Submitted to: Meeting Abstract
Publication Type: Abstract Only
Publication Acceptance Date: 6/18/2001
Publication Date: N/A
Citation: N/A Interpretive Summary: An alternative to land spreading of manures is to grow crops of algae on the nitrogen and phosphorus present in the manure. Compared to terrestrial plants, filamentous algae have exceedingly high growth and nutrient uptake rates. Moreover, they are capable of year-round growth in temperate climates, can be harvested on adapted farm-scale equipment, and yield a biomass that should be valuable as an animal feed supplement. The overall goal of this research is to evaluate and develop algal systems for recovering nutrients from animal wastes. The specific objective of these experiments were to test the effects of different loading rates of anaerobically digested dairy manure on nitrogen removal efficiency (by the algae) and nitrate production (an undesired bacterial process) within one type of algal production system (termed algal turf scrubbers or ATS). In laboratory scale ATS units, filamentous algae were grown and tested for their ability to remove nitrogen from dairy manure. In previous experiments using higher loading rates, the algae only used about half of the input nitrogen and bacteria in the system converted the rest of the nitrogen (which was mostly in the form of ammonium) into nitrate. Since the algae don't use nitrate as well as they do ammonium, we wish to minimize this bacterial process. In these experiments, we tested lower loadings of manure and found that algal uptake of nitrogen was improved and nitrate production was not detectable. These results are useful for understanding the dynamic competition of algae and bacteria for nitrogen within this system. As a practical matter, these results will also help in the design and operation of our field scale systems.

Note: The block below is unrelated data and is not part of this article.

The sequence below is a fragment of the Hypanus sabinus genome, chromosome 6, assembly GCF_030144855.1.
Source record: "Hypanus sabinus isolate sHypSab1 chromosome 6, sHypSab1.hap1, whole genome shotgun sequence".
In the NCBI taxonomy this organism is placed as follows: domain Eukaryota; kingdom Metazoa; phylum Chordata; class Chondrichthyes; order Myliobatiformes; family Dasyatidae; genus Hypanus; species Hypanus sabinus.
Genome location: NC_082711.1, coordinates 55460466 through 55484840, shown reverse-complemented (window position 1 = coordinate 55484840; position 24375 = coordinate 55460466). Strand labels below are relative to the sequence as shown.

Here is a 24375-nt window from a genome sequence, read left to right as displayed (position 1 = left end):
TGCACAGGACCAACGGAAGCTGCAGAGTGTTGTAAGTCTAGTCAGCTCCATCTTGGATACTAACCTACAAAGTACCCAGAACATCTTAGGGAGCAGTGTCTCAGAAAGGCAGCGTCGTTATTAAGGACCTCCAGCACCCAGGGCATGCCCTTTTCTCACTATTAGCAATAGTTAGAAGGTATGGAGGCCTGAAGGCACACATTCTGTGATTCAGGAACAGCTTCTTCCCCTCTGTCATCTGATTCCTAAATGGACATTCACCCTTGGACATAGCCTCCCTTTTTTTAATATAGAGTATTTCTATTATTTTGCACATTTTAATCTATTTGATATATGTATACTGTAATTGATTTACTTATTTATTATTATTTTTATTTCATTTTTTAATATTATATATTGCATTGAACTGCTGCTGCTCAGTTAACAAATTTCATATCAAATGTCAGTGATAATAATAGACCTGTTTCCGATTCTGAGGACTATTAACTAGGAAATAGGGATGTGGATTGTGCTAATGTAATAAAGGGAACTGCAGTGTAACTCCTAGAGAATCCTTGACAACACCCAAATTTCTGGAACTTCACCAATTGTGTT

Technical Abstract: A potential alternative to land application of livestock manures for crop production is the production of algae to recover the nitrogen (N) and phosphorus (P) present in the manure. The specific objectives of these experiments were to test the effects of different loading rates of anaerobically digested dairy manure on nitrogen removal efficiency and nitrification within algal turf scrubbers (ATS). Laboratory-scale ATS units were operated by continuously recycling 220 liters of wastewater and adding manure effluents daily. The algal turfs contained mixed indigenous assemblages of benthic algae. The most abundant genera were Ulothrix, Oedogonium, and Rhizoclonium. Weekly harvest of algal biomass, and wastewater samples were analyzed for total Kjeldahl nitrogen (TKN), ammonium, nitrate, and elemental composition. In previous experiments with loading rates of 0.6-0.96 g total nitrogen (TN)/ sq. meter-day, algal nitrogen accounted for 42-50 % of input ammonium-nitrogen. Nitrate production accounted for the bulk of remaining input ammonium-nitrogen. Lower loading rates (0.24 and 0.48 g TN/sq. meter-day) tested here showed a higher removal rate where algal nitrogen accounted for 71% of input ammonium-nitrogen (56% of TN), and nitrate production was negligible. The disappearance of ammonium-nitrogen from wastewater in scrubbers measured over 4-5 hours showed initial rates of about 6 mg ammonium-nitrogen/hour-gram DW algae, corresponding to 3.7 g ammonium-nitrogen/sq. meter-day. This was followed by slightly lower rates, probably indicating limitation in carbon and/or micro-nutrients.